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Keep calm

Keep calm – we can’t carry on

Have we at last come to the end of the fad in which “Keep calm and….” is printed on every conceivable everyday object? Well done the entrepreneur who saw fit to resurrect the old wartime poster onto every mug, tea towel and drinks mat. But it’s time to move on.

 Mind you, the sentiment is arguably as poignant today as it was in 1939 – albeit we’re not exactly facing the might of the Luftwaffe. Keep calm and carry on really is a very British thing to say. It captures what we like to think we are. Stoic. Brave. Resilient in the face of adversity.

 At the time of writing, after three grinding years, we are tantalisingly poised for some sort of resolution to Brexit. (Although, by the time you read this – and possibly even before I’ve completed the requisite few hundred words – we might be back to square one.) We’ve kept calm (sort of) and we’ve definitely carried on. But it’s high time for things to settle down a bit now, please. That certainly seems to be the feeling among of a lot of people I’ve spoken to lately.

 Recent business commitments have meant travelling around the country to engage with people who were not in any way involved in the health or social care sectors. How refreshing it was to chat to hotel owners, linen manufacturers, chocolatiers and mortgage brokers among others – and all outside the bubble that is London. Brexit came up in conversation because it would be hard to talk about business without mentioning it.

So it was interesting that the vast majority of people – most of whom ran their own businesses, and irrespective of whether they were Brexiteers or Remainers, were less fussed about the shape of the resolution, but more they wanted a return to some sort of business stability. It wasn’t as if business was bad – the mortgage people said trade was booming for them and the hoteliers didn’t seem particularly worried by potential currency fluctuations. Everyone was just a bit fed up of carrying on carrying on.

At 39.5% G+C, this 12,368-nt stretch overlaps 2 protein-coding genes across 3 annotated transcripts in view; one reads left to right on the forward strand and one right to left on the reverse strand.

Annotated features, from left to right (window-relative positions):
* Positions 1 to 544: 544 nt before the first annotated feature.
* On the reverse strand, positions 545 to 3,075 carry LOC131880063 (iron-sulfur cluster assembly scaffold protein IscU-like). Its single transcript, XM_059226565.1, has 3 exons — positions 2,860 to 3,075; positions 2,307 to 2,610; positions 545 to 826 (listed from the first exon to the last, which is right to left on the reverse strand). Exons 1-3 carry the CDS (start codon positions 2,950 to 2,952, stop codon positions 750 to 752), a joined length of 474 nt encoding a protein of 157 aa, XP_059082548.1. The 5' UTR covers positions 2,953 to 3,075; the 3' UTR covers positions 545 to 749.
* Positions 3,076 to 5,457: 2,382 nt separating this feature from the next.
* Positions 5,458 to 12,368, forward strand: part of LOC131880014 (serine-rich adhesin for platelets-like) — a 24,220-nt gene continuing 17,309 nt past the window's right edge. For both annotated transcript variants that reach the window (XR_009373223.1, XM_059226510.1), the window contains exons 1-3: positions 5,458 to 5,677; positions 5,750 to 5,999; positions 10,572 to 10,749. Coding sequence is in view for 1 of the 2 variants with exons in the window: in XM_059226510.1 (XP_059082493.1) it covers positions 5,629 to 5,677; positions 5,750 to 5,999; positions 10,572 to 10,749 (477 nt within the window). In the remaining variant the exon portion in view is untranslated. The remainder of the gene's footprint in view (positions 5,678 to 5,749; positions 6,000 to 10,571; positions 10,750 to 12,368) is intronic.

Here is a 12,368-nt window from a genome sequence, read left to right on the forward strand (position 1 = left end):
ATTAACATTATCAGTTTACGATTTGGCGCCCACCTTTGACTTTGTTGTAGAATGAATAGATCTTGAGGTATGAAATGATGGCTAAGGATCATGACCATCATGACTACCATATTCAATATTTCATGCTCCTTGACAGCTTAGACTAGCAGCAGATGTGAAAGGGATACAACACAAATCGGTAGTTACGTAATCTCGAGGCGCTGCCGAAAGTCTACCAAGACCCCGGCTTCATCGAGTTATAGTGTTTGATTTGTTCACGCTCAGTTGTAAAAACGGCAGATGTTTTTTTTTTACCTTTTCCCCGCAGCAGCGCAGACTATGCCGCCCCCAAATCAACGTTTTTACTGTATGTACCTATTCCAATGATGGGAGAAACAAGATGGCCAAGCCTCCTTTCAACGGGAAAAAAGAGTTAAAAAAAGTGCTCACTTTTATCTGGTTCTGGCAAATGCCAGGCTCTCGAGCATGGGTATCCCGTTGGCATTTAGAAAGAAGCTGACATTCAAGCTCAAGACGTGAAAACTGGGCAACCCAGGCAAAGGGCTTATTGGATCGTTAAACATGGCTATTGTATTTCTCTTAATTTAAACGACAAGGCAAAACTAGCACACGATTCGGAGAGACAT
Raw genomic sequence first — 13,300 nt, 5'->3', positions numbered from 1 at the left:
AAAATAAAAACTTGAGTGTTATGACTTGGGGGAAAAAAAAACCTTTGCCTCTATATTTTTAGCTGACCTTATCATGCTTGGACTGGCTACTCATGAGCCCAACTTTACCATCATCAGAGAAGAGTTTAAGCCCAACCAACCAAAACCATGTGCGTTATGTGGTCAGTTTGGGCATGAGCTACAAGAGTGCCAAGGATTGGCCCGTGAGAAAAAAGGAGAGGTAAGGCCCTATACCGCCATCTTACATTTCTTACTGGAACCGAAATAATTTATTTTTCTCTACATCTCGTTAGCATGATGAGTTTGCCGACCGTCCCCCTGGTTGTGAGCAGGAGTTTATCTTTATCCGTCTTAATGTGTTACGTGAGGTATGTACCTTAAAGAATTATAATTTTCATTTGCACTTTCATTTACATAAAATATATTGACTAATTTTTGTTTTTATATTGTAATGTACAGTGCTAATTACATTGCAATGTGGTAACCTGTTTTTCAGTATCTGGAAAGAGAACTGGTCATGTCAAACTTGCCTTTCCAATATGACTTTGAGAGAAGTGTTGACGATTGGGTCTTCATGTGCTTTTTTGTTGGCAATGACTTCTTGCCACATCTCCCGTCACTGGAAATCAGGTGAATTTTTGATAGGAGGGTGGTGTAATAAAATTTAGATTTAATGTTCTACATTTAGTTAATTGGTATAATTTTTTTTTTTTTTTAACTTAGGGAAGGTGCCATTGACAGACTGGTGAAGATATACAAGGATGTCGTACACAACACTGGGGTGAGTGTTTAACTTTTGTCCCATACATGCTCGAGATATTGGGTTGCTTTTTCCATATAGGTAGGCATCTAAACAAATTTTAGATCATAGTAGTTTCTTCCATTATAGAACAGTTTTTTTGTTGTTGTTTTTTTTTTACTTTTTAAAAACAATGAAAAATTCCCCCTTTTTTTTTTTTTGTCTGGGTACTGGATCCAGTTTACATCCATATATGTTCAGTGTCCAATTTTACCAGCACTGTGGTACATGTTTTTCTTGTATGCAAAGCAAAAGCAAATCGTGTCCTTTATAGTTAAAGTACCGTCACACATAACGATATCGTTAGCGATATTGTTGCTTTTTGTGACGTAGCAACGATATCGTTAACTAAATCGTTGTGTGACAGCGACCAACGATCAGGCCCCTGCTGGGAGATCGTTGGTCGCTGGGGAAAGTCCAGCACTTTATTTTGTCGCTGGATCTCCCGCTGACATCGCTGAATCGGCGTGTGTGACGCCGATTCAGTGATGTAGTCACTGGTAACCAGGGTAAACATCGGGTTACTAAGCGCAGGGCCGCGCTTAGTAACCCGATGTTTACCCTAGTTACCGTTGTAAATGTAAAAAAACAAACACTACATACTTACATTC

Meanwhile, back in more familiar territory, the Healthcare Excellence through Technology (HETT) and Global Innovation and New Technology (GIANT) events celebrated a dizzying array of digital technologies that are being designed to keep us healthier, and make the NHS more efficient. At the NAPC’s Best Practice conference and awards, the mood was buoyant and business-like. Primary Care Networks, the very embodiment of integrated care provision, have become largely mainstream and people are starting to see real results. The health sector has always had a good record for carrying on in the face of adversity!

So, whatever the result turns out to be tomorrow, people – and business – will largely keep carrying on. But wouldn’t it be nice to be able to breathe a collective sigh of relief and put the B word behind us? Quite how much longer people can remain calm will be sorely tested if not.